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Updated 10:00 AM November 19, 2007
 

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President Coleman announces 100 new faculty

From developing alternative sources of energy and slowing global warming to fighting infectious superbugs and combating poverty, it is ever more apparent that finding solutions to society's biggest concerns will require crossing traditional boundaries of research and scholarship.

This reality has prompted President Mary Sue Coleman to fund 100 tenure-track faculty members over the next five years to expand interdisciplinary teaching and research. In an address to the Board of Regents Nov. 15, Coleman announced her plan to provide $10 million annually for salaries and benefits and a one-time $20 million for startup costs to fund the junior faculty positions.

The new faculty will be funded centrally, not out of department and program budgets.

"This is a major commitment ... financially and philosophically," Coleman said.

"As faculty evaluate scholarship, they must challenge each other to think differently about work that crosses boundaries."

The faculty expansion program builds on Coleman's 2005 initiative, in which the University invested $2.5 million to stimulate team teaching and develop multidisciplinary courses and degree programs.

"No other university offers faculty and students our scope and scale of fields of study, and the opportunities to push their ideas in new directions," she said.

Coleman said priority for the expanded program will be given to new hires that advance the University's major teaching and research initiatives, such as energy and environmental sustainability.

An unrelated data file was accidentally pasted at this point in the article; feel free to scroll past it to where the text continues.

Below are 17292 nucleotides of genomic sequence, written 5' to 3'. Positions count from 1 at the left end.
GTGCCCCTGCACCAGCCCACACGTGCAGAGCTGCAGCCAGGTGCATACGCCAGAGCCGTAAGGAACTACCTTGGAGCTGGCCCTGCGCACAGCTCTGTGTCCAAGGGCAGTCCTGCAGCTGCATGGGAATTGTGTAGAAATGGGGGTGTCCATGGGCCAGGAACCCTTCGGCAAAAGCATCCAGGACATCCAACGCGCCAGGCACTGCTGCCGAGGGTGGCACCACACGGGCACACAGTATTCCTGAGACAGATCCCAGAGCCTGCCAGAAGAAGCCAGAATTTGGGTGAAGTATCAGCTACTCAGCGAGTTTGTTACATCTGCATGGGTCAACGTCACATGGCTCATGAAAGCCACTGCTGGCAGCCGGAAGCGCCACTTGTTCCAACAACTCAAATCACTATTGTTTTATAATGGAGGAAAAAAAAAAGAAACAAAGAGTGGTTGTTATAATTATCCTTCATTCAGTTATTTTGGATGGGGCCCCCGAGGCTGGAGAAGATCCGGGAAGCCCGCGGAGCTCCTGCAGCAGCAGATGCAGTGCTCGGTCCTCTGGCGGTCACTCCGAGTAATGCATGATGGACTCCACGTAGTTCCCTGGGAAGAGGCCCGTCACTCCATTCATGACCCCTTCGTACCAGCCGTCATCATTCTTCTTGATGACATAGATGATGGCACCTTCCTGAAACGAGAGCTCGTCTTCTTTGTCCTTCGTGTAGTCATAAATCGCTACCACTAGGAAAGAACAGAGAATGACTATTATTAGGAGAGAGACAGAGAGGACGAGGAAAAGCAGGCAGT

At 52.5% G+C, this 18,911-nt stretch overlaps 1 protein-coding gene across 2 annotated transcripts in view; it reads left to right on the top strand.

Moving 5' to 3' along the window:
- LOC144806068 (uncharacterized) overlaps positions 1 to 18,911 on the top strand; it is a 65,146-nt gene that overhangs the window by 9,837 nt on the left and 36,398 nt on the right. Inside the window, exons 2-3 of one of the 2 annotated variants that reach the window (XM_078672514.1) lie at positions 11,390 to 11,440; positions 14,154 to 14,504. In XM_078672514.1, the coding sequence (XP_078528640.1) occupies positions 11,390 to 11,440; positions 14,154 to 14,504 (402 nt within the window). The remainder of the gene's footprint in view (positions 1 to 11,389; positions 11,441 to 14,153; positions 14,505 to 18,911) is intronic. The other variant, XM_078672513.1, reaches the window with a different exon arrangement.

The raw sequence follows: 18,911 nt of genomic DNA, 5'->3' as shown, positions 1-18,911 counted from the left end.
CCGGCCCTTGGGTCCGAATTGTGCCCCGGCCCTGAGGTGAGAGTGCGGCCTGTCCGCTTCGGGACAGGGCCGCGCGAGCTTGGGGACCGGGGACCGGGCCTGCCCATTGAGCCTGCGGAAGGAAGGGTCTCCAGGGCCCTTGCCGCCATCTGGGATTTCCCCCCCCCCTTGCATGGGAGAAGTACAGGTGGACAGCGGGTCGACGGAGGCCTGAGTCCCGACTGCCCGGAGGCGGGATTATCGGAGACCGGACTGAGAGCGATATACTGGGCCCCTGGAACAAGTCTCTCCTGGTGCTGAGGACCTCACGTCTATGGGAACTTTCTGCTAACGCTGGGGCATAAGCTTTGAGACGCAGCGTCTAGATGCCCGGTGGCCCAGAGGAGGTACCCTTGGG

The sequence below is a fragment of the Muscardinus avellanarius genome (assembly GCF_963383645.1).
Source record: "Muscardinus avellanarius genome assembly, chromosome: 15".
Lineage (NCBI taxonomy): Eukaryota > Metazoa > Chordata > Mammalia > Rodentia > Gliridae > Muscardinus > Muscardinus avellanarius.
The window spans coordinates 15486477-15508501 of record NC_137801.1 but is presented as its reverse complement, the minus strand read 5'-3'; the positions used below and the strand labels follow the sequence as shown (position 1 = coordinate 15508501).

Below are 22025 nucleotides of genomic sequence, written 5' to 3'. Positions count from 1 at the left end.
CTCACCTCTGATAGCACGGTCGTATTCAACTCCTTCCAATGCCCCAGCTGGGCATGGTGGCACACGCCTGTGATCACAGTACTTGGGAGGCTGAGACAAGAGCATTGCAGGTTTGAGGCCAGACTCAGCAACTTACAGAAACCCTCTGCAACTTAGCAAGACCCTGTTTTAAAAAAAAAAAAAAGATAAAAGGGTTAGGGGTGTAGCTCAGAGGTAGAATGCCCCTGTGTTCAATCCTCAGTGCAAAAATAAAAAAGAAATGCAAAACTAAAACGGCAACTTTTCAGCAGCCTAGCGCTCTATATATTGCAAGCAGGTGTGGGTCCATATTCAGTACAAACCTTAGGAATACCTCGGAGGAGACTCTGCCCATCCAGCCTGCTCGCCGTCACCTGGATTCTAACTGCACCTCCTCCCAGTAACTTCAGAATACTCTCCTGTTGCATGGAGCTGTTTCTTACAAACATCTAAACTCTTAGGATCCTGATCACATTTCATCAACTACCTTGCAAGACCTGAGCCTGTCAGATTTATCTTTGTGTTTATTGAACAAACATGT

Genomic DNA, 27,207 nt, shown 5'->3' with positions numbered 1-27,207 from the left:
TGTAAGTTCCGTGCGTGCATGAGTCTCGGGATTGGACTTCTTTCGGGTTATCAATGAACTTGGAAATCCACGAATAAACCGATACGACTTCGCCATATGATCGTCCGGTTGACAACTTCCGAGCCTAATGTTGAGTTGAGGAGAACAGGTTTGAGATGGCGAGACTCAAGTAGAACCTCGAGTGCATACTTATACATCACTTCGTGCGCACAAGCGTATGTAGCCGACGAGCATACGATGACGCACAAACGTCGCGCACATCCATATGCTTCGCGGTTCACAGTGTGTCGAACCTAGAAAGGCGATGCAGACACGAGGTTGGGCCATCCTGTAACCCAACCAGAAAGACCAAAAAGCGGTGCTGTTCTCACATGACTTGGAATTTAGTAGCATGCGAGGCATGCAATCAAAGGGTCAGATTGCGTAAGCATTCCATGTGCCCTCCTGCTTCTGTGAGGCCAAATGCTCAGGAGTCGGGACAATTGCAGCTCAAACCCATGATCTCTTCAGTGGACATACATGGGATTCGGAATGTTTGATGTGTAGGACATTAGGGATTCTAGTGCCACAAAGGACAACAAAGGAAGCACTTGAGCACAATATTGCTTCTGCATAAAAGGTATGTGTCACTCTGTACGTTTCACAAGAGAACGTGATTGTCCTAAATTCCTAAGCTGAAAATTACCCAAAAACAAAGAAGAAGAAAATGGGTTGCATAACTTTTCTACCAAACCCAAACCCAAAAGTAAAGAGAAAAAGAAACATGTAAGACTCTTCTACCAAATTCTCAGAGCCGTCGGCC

"This kind of work has never been more important," Coleman told regents and others assembled at the Alumni Center for her address to campus.

In outlining a plan for the positions, Coleman and Provost Teresa Sullivan said further priority will be given to proposals that involve cluster hires surrounding an emerging topic — where faculty share research facilities or work with an interdisciplinary approach to problem solving. They encourage proposals that address instructional staffing in areas of intense enrollment pressure, and that clearly articulate the unit's plan for creating appropriate space for the faculty member to be successful.

"The faculty we are interested in hiring are those who will encourage our undergraduates to think about solving problems in new ways," Sullivan said. "The successful proposals would expand our research activity in emerging areas of priority and would involve innovative initiatives led by tenure-eligible faculty."

Programs interested in obtaining funding for a new position will submit a written proposal to the provost. If approved, the provost's office will fund starting salary and benefits totaling up to $100,000 per faculty member. The startup costs would be allocated in amounts up to $500,000 in lab science and engineering. Financial help also could be provided to repurpose space for an office or lab.

Funding for the hiring will come from the president's faculty recruitment and retention fund, the provost's discretionary fund and the general fund. Startup costs will come primarily from the chief financial officer's construction fund.

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